The free Standard Edition of Eastman’s Online Genealogy Newsletter runs on WordPress.com’s servers. For prices ranging from free to $100 a year, WordPress provides a very powerful blog hosting service that is almost totally under your control. The company also offers a blogging platform for corporations at a much higher price but I don’t think many genealogists will use that service. In fact, if you would like to control EVERYTHING, WordPress also allows you to download the blogging softare and install it on your own server. The Plus Edition of Eastman’s Online Genealogy Newsletter runs on that software, installed on the eogn.com web server. For more information about WordPress, go to http://www.wordpress.com.
For more information about genealogy blogs, along with a very long list of genealogy blogs already in operation, look at Cyndi’s List and especially at the page for “Blogs for Genealogy” at http://www.cyndislist.com/blogs.htm. You can spend some time looking at other blogs in order to gain ideas on how you want to publish your own content.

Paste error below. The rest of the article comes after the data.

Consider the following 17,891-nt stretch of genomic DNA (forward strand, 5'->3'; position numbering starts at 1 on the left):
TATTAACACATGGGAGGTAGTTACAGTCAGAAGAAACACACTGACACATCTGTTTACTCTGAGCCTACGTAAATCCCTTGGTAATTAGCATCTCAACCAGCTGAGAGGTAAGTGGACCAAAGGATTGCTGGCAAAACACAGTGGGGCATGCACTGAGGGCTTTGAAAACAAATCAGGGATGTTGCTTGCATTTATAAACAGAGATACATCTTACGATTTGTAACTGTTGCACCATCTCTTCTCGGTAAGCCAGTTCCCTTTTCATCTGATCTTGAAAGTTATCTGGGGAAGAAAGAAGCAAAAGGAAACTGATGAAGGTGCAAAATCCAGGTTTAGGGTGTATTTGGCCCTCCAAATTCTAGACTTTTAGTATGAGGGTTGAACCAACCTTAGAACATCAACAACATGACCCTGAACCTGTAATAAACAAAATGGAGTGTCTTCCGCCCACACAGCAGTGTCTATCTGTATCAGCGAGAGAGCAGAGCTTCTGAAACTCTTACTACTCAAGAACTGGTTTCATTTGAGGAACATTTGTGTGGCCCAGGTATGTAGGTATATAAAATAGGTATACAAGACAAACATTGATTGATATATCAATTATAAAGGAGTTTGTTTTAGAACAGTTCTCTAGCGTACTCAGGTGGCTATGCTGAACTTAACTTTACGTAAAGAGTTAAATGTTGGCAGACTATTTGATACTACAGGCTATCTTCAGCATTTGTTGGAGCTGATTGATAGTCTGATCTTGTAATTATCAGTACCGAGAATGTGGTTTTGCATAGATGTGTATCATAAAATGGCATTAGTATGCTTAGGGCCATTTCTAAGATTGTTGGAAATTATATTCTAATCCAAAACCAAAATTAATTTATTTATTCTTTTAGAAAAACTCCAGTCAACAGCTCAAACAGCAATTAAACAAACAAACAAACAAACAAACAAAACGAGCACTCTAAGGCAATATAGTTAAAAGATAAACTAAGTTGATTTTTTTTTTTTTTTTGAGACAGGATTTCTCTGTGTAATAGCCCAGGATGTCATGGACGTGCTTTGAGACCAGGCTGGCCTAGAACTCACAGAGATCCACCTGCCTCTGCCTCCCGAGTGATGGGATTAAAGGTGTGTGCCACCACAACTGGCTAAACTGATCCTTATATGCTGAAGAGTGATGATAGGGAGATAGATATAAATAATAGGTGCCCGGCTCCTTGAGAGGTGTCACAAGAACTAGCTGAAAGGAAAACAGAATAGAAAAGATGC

How many genealogy blogs are already in operation? It’s hard to say, but the GeneaBloggers Blog Roll at http://www.geneabloggers.com/genealogy-blogs now lists more than 3,000 genealogy and family history-related blogs.
The other thing I wish to stress about blogs is a bit difficult to describe. It is the feeling of self-satisfaction you achieve when you are able to share your ideas and concerns with the world. Whether you have an audience of a dozen or of several thousand readers, publishing is a great method of helping others while simultaneously achieving a feeling that you did something good for the genealogy community.